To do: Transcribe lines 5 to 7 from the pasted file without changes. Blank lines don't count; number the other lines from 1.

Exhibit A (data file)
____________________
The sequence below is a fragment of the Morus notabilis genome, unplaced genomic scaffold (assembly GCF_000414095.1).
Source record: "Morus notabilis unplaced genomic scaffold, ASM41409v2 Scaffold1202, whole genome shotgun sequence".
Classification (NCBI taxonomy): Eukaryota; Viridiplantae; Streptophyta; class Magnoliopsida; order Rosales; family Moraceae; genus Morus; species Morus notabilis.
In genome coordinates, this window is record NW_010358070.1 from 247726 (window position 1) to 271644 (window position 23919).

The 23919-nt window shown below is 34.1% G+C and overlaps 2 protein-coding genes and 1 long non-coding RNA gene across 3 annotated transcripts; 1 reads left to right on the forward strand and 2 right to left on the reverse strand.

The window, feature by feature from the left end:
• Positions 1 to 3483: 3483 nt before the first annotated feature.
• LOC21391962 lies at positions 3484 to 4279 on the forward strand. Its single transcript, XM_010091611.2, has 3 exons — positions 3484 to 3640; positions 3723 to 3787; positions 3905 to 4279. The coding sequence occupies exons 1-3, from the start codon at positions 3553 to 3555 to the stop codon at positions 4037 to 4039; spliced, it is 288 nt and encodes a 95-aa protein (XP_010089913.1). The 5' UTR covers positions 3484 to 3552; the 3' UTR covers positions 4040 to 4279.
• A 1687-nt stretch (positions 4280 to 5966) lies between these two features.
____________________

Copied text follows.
The 23919-nt window shown below is 34.1% G+C and overlaps 2 protein-coding genes and 1 long non-coding RNA gene across 3 annotated transcripts; 1 reads left to right on the forward strand and 2 right to left on the reverse strand.

The window, feature by feature from the left end:
• Positions 1 to 3483: 3483 nt before the first annotated feature.